Unwarranted government surveillance is an intrusion on basic human rights that threatens the very foundations of a democratic society. I call on all web users to demand better legal protection and due process safeguards for the privacy of their online communications, including their right to be informed when someone requests or stores their data.
Since <Blink> won’t blink in Blink, Firefox would be the only remaining browser that allows text to actually flash using the <Blink> element.
Vijit Assar, The Evolution of the Web, In a Blink, The New Yorker.
FJP: It must have been really fun to write that sentence. The whole piece is worth a read if you want an easy enough 101 on the history of internet browsers and what’s coming next. Which, if you use a web browser, you should. And it’s in The New Yorker, so you can show this to your grandma and maybe she’ll read it too.
Rumor has it that online presence is everything. The image of who you are on the Internet is who people assume you are in real life, and you get to own and craft that image yourself. But, what happens if you surrender that image to someone (or something) else, and how you’re represented is at the mercy of the executor?
DeadSocial, _LivesOn, and IfIDie are services that post social media messages on your behalf after you croak — with post-options ranging from personally written notes to messages generated by algorithms based on your social media habits. You can even select a trusted executor, like a member of your family or a close friend, to monitor the posts.
But what happens if that executor is in fact a family member, and he or she dies? Does the permission to control your online personality go to some dude hunched over a computer in a cubicle at _LivesOn? And by the time that happens, will it be a hundred years in the future, after everyone you knew personally is dead, and there’s no chance of the person or algorithm responsible for your posthumous personality to accurately represent you? Will the online-you eventually just become this character that’s been invented by Joe Shmoe?
If you’re sitting there thinking, “No corporation will be allowed to use me like that. Cyber-me or real-me, I’m still a person, not property,” then consider the current Myriad Genetics case — where the Supreme Court is contemplating whether or not it will be okay to patent human genes.
Can genes be patented? This spring, the Supreme Court will hear a case that may well decide the question, and the consequences for American biomedicine could be huge. Over three years ago, in May 2009, the American Civil Liberties Union (ACLU) and the Public Patent Foundation (PPF) filed a lawsuit in the Federal District Court for the Southern District of New York seeking to overturn the patents on DNA isolated from two human genes. Called BRCA1 and BRCA2, the genes significantly increase a woman’s risk of breast and ovarian cancer. The main defendant was the Myriad Genetics Corporation, a biotechnology firm in Utah that controls the patents—and is legally entitled for the life of the patent (now twenty years) to exclude all others from using these genes in breast cancer research, diagnostics, and treatment. Other defendants were the University of Utah Research Foundation, which had come to own the patents, and the United States Patent and Trademark Office (PTO), which had granted them.
If courts are actually considering patenting genes, would it be so farfetched to assume that a company would want to patent our online presence if we gave them access to our social media accounts?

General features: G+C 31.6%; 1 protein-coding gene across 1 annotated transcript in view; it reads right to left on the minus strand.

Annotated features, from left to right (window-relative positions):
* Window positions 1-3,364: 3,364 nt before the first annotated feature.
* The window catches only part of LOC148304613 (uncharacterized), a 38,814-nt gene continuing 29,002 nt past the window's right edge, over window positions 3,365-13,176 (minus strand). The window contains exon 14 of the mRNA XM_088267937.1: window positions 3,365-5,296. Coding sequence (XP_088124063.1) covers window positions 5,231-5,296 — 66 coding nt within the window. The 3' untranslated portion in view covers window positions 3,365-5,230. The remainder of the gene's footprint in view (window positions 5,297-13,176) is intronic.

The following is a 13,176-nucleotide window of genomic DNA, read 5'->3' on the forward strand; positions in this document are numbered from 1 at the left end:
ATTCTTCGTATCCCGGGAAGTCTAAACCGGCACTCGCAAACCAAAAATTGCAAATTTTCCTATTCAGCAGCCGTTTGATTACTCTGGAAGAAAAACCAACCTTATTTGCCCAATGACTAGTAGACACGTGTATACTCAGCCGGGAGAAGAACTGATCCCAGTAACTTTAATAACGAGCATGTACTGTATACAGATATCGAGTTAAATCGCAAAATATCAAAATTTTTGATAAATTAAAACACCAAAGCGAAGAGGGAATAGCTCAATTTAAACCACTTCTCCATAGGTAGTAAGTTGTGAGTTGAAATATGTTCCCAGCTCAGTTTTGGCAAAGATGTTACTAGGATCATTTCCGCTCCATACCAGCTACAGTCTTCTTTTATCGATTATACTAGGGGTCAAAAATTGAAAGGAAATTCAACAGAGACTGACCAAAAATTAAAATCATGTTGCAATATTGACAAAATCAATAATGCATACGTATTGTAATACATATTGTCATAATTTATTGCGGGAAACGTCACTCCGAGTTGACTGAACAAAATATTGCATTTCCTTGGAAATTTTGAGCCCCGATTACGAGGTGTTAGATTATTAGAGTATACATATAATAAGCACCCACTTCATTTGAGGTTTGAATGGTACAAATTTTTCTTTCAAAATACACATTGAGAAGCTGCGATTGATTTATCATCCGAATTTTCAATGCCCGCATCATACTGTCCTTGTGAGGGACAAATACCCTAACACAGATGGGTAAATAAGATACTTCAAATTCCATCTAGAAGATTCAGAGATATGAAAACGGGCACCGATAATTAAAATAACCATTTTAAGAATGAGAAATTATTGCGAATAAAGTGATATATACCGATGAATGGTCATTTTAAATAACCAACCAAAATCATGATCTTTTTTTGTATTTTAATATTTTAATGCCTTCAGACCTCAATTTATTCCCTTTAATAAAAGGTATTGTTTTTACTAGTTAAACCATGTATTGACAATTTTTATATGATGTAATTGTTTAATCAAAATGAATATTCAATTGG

And if we did grant them this access, should we consider the option to patent our online brands so corporations can’t do whatever they want with those brands after we die? How long will these patents last? Is it inevitable that our social media selves will have no choice but to be cyber-enslaved?
And this gets to the fundamental problem with Google Fiber: It’s totally awesome, and totally unnecessary. During my time in Kansas City, I spoke to several local businesspeople, aspiring startup founders, and a few city boosters. They were all thrilled that Google had come to town, and the few who’d gotten access to the Google pipe said they really loved it. But I couldn’t find a single person who’d found a way to use Google Fiber to anywhere near its potential—or even a half or quarter of what it can do. It was even difficult to find people who could fully utilize Google Fiber in their imaginations. As hard as people tried, few could even think up ways to do something truly amazing with the world’s fastest Internet.
Slate’s Farhad Manjoo in What Do You Do With the World’s Fastest Internet Service?
In March of 2010, Google announced its intention to build super-fast fiber-optic Internet service in “a small number of trial locations across the United States.” A year later, after receiving more than 1,000 applications from cities and towns across the country, Google chose Kansas City as its first location. Last November, Google began installing service in people’s homes. For $70 a month, the company offers Kansas City residents a 1-gigabit Internet line—the fastest home Internet service available anywhere in the world, about 150 times faster than the average American broadband speed of 6.7 Mbps. (You also get 1 terabyte of online storage as part of the deal, something Google normally sells for $50 a month.) For $120 a month, you get the 1-Gb line plus cable-like TV service, as well as a Nexus 7 tablet that you can use as your remote. There’s also a “free” plan: After you pay a $300 construction fee—which you can split into 12 payments of $25—Google will provide your home with a 5-Mbps Internet line for “at least seven years,” and probably indefinitely. (Legally, the company needed to provide an end date for service.)
Besides stream and download really fast, Manjoo can’t conceive much else to do with it and finds Google’s “do anything you want” answer singularly unhelpful. Thoughts?